Many EDs haven't addressed overcrowding: 5 findings

Many U.S. hospitals have not yet adopted several well regarded practices to reduce long wait times and minimize delays in their emergency departments, according to a new study published in Health Affairs.

The study's authors used data from the National Hospital Ambulatory Medical Care Survey, an annual survey that includes approximately 36,000 hospital-based ED visits, to evaluate the use of interventions to address crowding in U.S. hospitals in the period of 2007 to 2010. They specifically looked at the relationship between crowding within an ED itself, based on patients' length of stay and the number of interventions adopted.  Hospitals were divided into quartiles from least to most crowded.

Here are five findings from the study.

1. From 2007 to 2010, the average number of interventions adopted increased from 5.2 to 6.6, and seven of the 17 studied interventions saw a significant increase in adoption. Interventions included separating patients with minor problems from those with more serious problems to improve workflow, computer-assisted triage systems and hospital protocols to move admitted patients out of the ED to inpatient areas to await room assignment, rather than "boarding" them in the emergency department, according to Kaiser Health News.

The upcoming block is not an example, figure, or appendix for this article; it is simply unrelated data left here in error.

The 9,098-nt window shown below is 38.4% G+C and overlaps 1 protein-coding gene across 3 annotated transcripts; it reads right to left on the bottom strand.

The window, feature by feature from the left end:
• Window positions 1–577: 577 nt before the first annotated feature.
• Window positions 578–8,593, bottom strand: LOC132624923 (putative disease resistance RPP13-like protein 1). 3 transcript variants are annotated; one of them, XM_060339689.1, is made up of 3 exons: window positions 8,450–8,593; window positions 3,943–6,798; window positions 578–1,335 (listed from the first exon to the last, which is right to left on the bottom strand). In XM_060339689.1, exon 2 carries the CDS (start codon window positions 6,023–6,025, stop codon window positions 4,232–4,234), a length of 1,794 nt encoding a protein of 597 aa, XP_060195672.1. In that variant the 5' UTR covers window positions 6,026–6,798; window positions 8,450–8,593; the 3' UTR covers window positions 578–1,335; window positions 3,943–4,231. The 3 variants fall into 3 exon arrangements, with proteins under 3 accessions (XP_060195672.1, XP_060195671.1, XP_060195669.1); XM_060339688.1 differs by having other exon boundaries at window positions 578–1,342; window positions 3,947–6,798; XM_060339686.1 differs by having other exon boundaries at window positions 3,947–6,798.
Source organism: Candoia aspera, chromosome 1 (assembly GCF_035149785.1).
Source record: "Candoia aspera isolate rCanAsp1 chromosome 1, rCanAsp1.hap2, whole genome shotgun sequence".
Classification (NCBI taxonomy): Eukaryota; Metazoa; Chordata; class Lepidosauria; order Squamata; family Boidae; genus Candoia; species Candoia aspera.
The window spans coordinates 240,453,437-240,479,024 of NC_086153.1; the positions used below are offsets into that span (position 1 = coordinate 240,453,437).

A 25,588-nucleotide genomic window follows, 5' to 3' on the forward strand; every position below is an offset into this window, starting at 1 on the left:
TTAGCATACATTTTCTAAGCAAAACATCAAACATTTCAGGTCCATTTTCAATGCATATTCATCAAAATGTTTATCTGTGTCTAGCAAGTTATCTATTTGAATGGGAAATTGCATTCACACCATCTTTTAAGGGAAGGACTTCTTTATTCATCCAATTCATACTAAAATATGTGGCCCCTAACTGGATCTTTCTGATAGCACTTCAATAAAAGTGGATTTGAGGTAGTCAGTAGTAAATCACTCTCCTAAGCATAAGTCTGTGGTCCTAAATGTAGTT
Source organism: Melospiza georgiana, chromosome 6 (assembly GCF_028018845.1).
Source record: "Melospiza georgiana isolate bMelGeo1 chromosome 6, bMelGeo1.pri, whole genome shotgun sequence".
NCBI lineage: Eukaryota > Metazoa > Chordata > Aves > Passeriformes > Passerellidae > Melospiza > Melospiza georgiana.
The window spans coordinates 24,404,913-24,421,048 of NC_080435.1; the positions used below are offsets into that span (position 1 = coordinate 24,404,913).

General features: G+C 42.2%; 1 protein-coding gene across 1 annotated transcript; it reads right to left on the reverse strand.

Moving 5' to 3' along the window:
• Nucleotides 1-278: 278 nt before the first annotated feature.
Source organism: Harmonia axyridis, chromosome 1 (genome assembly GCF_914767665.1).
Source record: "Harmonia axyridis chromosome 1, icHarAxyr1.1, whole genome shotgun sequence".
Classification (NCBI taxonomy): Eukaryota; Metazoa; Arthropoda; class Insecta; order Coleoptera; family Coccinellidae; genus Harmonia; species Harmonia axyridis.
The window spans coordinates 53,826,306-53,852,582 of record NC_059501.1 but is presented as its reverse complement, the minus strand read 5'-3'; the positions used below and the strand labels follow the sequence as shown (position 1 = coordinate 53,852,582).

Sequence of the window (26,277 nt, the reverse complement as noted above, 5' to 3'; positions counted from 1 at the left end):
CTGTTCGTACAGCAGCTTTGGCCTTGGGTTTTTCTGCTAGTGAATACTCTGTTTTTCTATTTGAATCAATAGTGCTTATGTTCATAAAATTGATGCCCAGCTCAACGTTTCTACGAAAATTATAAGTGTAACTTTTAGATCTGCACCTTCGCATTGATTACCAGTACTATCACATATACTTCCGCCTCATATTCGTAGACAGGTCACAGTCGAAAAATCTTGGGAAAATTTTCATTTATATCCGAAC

2. In general, more crowded EDs adopted greater numbers of interventions than less crowded EDs.

3. However, in the most crowded quartile of EDs, a large proportion had not adopted effective interventions: 19 percent did not use bedside registration, and 94 percent did not use surgical schedule smoothing. "Thus, while adoption of strategies to reduce ED crowding is increasing, many of the nation's most crowded EDs have not adopted proven interventions," the study's authors wrote.

4. In 2010, 50 percent of patients in the least crowded quartile of EDs spent less than 93 minutes there, while 50 percent of patients in the most crowded quartile of EDs had a length of stay of more than 160 minutes, according to Kaiser Health News.

5. In 2010, nearly 40 percent of the emergency departments in the most crowded quartile adopted "full-capacity protocols" where admitted patients are boarded in inpatient areas instead of the ED, according to Kaiser Health News. Overall, those practices were occuring in 46 percent of all hospitals in 2010.

 

More articles on capacity management:

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Lahey helps open the Middle East's 1st privately run women's health center: 6 things to know

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